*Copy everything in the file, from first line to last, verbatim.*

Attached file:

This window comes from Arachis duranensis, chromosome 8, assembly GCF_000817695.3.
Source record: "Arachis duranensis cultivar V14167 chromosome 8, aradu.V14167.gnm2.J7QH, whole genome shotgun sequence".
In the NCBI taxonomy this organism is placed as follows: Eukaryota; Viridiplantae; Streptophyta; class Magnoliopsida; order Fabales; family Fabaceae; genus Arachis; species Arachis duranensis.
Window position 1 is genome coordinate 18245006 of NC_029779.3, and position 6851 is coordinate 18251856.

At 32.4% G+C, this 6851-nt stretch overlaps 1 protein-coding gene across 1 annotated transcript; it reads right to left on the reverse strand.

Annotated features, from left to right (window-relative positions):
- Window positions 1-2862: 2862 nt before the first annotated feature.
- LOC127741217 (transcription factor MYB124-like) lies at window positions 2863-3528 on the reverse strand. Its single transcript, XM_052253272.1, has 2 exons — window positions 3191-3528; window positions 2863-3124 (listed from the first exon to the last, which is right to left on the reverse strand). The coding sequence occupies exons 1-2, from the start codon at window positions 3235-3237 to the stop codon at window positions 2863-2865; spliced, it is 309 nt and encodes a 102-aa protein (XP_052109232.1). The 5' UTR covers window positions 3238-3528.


This window comes from Arachis duranensis, chromosome 8, assembly GCF_000817695.3.
Source record: "Arachis duranensis cultivar V14167 chromosome 8, aradu.V14167.gnm2.J7QH, whole genome shotgun sequence".
In the NCBI taxonomy this organism is placed as follows: Eukaryota; Viridiplantae; Streptophyta; class Magnoliopsida; order Fabales; family Fabaceae; genus Arachis; species Arachis duranensis.
Window position 1 is genome coordinate 18245006 of NC_029779.3, and position 6851 is coordinate 18251856.

At 32.4% G+C, this 6851-nt stretch overlaps 1 protein-coding gene across 1 annotated transcript; it reads right to left on the reverse strand.

Annotated features, from left to right (window-relative positions):
- Window positions 1-2862: 2862 nt before the first annotated feature.
- LOC127741217 (transcription factor MYB124-like) lies at window positions 2863-3528 on the reverse strand. Its single transcript, XM_052253272.1, has 2 exons — window positions 3191-3528; window positions 2863-3124 (listed from the first exon to the last, which is right to left on the reverse strand). The coding sequence occupies exons 1-2, from the start codon at window positions 3235-3237 to the stop codon at window positions 2863-2865; spliced, it is 309 nt and encodes a 102-aa protein (XP_052109232.1). The 5' UTR covers window positions 3238-3528.